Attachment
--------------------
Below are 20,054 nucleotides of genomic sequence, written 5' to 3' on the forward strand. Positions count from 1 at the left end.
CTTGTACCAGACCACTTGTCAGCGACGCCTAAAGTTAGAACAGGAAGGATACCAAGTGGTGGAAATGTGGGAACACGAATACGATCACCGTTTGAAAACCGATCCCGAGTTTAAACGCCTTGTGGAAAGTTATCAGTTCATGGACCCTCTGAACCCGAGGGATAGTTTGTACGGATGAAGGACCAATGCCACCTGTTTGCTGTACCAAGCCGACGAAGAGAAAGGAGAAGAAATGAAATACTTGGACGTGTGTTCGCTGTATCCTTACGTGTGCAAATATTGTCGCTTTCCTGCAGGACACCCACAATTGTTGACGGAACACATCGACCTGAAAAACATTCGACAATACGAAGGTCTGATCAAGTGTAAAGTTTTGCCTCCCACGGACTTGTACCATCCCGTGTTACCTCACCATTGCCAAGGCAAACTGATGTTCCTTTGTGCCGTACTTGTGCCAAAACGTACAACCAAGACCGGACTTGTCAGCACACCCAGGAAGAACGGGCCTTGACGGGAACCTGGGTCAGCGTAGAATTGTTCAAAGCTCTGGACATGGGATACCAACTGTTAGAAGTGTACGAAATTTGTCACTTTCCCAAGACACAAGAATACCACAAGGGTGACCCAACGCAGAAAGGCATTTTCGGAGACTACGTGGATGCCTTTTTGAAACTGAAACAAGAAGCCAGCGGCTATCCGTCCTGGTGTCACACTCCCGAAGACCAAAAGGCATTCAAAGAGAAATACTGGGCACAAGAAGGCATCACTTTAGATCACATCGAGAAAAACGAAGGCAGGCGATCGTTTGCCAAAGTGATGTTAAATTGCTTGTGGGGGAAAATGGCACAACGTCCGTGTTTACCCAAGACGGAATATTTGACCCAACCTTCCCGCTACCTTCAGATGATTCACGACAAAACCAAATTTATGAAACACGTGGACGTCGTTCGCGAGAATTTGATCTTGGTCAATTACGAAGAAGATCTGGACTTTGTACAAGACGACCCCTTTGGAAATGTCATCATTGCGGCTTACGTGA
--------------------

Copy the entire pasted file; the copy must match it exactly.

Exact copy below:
Below are 20,054 nucleotides of genomic sequence, written 5' to 3' on the forward strand. Positions count from 1 at the left end.
CTTGTACCAGACCACTTGTCAGCGACGCCTAAAGTTAGAACAGGAAGGATACCAAGTGGTGGAAATGTGGGAACACGAATACGATCACCGTTTGAAAACCGATCCCGAGTTTAAACGCCTTGTGGAAAGTTATCAGTTCATGGACCCTCTGAACCCGAGGGATAGTTTGTACGGATGAAGGACCAATGCCACCTGTTTGCTGTACCAAGCCGACGAAGAGAAAGGAGAAGAAATGAAATACTTGGACGTGTGTTCGCTGTATCCTTACGTGTGCAAATATTGTCGCTTTCCTGCAGGACACCCACAATTGTTGACGGAACACATCGACCTGAAAAACATTCGACAATACGAAGGTCTGATCAAGTGTAAAGTTTTGCCTCCCACGGACTTGTACCATCCCGTGTTACCTCACCATTGCCAAGGCAAACTGATGTTCCTTTGTGCCGTACTTGTGCCAAAACGTACAACCAAGACCGGACTTGTCAGCACACCCAGGAAGAACGGGCCTTGACGGGAACCTGGGTCAGCGTAGAATTGTTCAAAGCTCTGGACATGGGATACCAACTGTTAGAAGTGTACGAAATTTGTCACTTTCCCAAGACACAAGAATACCACAAGGGTGACCCAACGCAGAAAGGCATTTTCGGAGACTACGTGGATGCCTTTTTGAAACTGAAACAAGAAGCCAGCGGCTATCCGTCCTGGTGTCACACTCCCGAAGACCAAAAGGCATTCAAAGAGAAATACTGGGCACAAGAAGGCATCACTTTAGATCACATCGAGAAAAACGAAGGCAGGCGATCGTTTGCCAAAGTGATGTTAAATTGCTTGTGGGGGAAAATGGCACAACGTCCGTGTTTACCCAAGACGGAATATTTGACCCAACCTTCCCGCTACCTTCAGATGATTCACGACAAAACCAAATTTATGAAACACGTGGACGTCGTTCGCGAGAATTTGATCTTGGTCAATTACGAAGAAGATCTGGACTTTGTACAAGACGACCCCTTTGGAAATGTCATCATTGCGGCTTACGTGA